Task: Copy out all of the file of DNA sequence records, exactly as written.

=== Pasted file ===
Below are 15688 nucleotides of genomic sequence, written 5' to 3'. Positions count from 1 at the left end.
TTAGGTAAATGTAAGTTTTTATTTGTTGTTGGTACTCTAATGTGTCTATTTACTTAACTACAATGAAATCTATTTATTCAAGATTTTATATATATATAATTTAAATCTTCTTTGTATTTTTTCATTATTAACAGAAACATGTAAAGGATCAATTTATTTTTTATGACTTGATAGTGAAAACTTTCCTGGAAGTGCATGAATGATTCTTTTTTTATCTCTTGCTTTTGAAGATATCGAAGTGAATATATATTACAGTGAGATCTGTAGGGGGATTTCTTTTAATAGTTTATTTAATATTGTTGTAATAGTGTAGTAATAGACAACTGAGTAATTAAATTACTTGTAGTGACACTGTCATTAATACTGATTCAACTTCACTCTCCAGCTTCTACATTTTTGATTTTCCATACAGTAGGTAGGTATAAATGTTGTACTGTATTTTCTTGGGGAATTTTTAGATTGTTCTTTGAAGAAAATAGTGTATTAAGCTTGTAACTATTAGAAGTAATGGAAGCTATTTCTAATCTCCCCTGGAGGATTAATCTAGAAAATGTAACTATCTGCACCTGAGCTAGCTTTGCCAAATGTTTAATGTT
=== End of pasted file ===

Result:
Below are 15688 nucleotides of genomic sequence, written 5' to 3'. Positions count from 1 at the left end.
TTAGGTAAATGTAAGTTTTTATTTGTTGTTGGTACTCTAATGTGTCTATTTACTTAACTACAATGAAATCTATTTATTCAAGATTTTATATATATATAATTTAAATCTTCTTTGTATTTTTTCATTATTAACAGAAACATGTAAAGGATCAATTTATTTTTTATGACTTGATAGTGAAAACTTTCCTGGAAGTGCATGAATGATTCTTTTTTTATCTCTTGCTTTTGAAGATATCGAAGTGAATATATATTACAGTGAGATCTGTAGGGGGATTTCTTTTAATAGTTTATTTAATATTGTTGTAATAGTGTAGTAATAGACAACTGAGTAATTAAATTACTTGTAGTGACACTGTCATTAATACTGATTCAACTTCACTCTCCAGCTTCTACATTTTTGATTTTCCATACAGTAGGTAGGTATAAATGTTGTACTGTATTTTCTTGGGGAATTTTTAGATTGTTCTTTGAAGAAAATAGTGTATTAAGCTTGTAACTATTAGAAGTAATGGAAGCTATTTCTAATCTCCCCTGGAGGATTAATCTAGAAAATGTAACTATCTGCACCTGAGCTAGCTTTGCCAAATGTTTAATGTT